Fall Camp Write-up, 2005

On Thursday afternoon, we piled into a rented Ford Expedition to make our way down to San Francisco. Our cargo included a few duffel bags stuffed with gis, a couple of suitcases, and about 400 pounds of mat covers. It’s the last item that raises the occasional eyebrow. Mat covers? What on earth are those? Simply put, they are large pieces of sailcloth material that cover the mats we use when we train. Mat covers serve two purposes: first, they provide a more comfortable training environment; second, they hide the fact that you have green mats on one side of the room, blue mats in the middle, and some sort of greyish color in the corner. There were seven of us, ranging in age from teenager to “old-enough-to-have-a-teenager-for-a-child.” We were excited: we were heading to San Francisco, California, to see Sensei Maruyama, the founder of Kokikai Aikido, at a gathering known as Fall Camp 2005.

When most people think of martial arts gatherings, they think of massive tournaments a la The Karate Kid. They think of gymnasiums filled with screaming friends and family members, of combat, of trophies. Fall Camp, and Kokikai Aikido in general, is not like that. In Kokikai Aikido, our primary strategy is to acheive victory through quickly and suddenly causing our opponent to lose both balance and posture. (If this strategy is unfamiliar to you, stand on one leg, lean forward, and then try to punch something. You’ll find that it is very, very difficult to do.) No, most Kokikai Aikido gatherings come in the form of seminars, taught by a highly-experienced instructor. Some of these seminars are taught by Sensei Maruyama, who founded Kokikai Aikido. These special events are called camps, and it was to one of these camps that we were headed.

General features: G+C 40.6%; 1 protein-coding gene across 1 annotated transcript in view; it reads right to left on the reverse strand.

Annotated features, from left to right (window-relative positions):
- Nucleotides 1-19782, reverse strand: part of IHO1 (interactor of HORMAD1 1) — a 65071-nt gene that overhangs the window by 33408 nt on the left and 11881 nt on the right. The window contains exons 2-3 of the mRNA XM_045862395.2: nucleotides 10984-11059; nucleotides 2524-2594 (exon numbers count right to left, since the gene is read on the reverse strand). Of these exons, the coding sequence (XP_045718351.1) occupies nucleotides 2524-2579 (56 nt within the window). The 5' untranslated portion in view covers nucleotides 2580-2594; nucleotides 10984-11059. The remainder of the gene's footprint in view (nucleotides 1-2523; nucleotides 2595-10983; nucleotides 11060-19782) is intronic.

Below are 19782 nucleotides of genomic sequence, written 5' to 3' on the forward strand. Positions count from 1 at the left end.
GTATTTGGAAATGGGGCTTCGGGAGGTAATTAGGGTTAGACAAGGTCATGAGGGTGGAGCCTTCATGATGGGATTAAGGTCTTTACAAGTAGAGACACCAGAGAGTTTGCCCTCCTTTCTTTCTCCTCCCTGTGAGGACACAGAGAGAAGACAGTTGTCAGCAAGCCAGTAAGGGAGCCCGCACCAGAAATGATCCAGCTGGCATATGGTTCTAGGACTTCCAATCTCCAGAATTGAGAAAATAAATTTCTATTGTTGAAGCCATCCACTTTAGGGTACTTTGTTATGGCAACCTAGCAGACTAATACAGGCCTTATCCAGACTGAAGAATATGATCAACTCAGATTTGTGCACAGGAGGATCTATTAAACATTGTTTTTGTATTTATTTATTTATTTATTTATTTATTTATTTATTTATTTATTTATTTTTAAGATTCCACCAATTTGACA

As many people know, the drive from Seattle to San Francisco is not a short one. It’s roughly 850 miles, and you have the Siskyou pass to consider along the way. We were fortunate: although the weather got quite cold, the passes were clear and the only difficulties we had resulted from a tremendous amount of fog as we headed over the passes; a fact that made the trip all the more surreal at 2:00 in the morning. We stopped over for the night in Grants Pass–just long enough to catch a few hours of sleep; we had to be in San Francisco by 3:00 Friday afternoon to ensure the mat covers were set up on time.

When we arrived at San Fransisco… well, it is difficult to describe what is like arriving at a Camp. For me, it is like coming home, even though I may hardly know anyone else there, and have not been to San Fransicso in over 10 years. But when you arrive, you see more than a few friendly faces, and the enthusiasm for the weekend is so evident that it’s impossible to ignore. Fall Camp is a more regional event than other Camps–most of the people who attended were from Northwest and the Southwest; Victoria, BC; Seattle, Washington; Durango, Colorado; Alberquerque, New Mexico; Tempe, Arizona; and many others. But there were a few folks from other parts of the United States: New Jersey, New York, and so on. One of the interesting things about Kokikai is that it often only takes one Camp to make an impression. There were people that I remembered that I had only met once; and people who remembered me the same way. One of the even better aspects of camp is that you can become instant friends with anyone and everyone. Within five minutes of our arrival, I was talking with another aikido practitioner as if we had known each other for years; when, in fact, we only had just met. The atmosphere throughout the entire weekend was intense, lively, and friendly–attributes that were magnified when Sensei Maruyma stepped on the mat.